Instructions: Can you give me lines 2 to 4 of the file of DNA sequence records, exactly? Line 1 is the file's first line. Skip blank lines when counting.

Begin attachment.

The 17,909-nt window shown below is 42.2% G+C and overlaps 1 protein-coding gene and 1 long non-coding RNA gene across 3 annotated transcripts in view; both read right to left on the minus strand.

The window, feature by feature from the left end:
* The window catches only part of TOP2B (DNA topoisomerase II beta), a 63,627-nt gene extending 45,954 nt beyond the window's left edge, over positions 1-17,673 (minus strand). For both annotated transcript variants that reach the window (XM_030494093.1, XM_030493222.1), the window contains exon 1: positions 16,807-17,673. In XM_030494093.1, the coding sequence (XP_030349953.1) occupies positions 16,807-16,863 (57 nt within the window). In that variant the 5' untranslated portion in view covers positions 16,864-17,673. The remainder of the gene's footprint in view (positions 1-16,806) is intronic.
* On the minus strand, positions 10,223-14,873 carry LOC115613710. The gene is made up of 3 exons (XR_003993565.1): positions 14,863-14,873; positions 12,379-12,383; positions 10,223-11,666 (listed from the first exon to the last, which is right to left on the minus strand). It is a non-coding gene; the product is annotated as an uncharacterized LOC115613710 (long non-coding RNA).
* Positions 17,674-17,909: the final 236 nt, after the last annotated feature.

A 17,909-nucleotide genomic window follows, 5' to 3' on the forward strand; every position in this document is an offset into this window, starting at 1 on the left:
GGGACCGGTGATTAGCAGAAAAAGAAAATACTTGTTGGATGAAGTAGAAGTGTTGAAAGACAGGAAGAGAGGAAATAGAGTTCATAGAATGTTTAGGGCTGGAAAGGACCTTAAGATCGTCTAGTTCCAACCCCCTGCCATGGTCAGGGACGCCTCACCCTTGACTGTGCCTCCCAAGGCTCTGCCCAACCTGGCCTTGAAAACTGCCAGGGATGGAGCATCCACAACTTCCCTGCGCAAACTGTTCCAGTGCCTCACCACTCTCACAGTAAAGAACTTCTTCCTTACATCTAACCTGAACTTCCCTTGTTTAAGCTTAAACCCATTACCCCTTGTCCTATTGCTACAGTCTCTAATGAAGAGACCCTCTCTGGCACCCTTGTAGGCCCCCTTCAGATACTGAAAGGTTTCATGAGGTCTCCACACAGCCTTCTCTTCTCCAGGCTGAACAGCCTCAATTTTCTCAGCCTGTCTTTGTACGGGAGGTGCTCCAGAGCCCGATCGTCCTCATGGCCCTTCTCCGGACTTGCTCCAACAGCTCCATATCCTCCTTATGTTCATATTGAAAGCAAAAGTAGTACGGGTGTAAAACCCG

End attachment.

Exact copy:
The window, feature by feature from the left end:
* The window catches only part of TOP2B (DNA topoisomerase II beta), a 63,627-nt gene extending 45,954 nt beyond the window's left edge, over positions 1-17,673 (minus strand). For both annotated transcript variants that reach the window (XM_030494093.1, XM_030493222.1), the window contains exon 1: positions 16,807-17,673. In XM_030494093.1, the coding sequence (XP_030349953.1) occupies positions 16,807-16,863 (57 nt within the window). In that variant the 5' untranslated portion in view covers positions 16,864-17,673. The remainder of the gene's footprint in view (positions 1-16,806) is intronic.
* On the minus strand, positions 10,223-14,873 carry LOC115613710. The gene is made up of 3 exons (XR_003993565.1): positions 14,863-14,873; positions 12,379-12,383; positions 10,223-11,666 (listed from the first exon to the last, which is right to left on the minus strand). It is a non-coding gene; the product is annotated as an uncharacterized LOC115613710 (long non-coding RNA).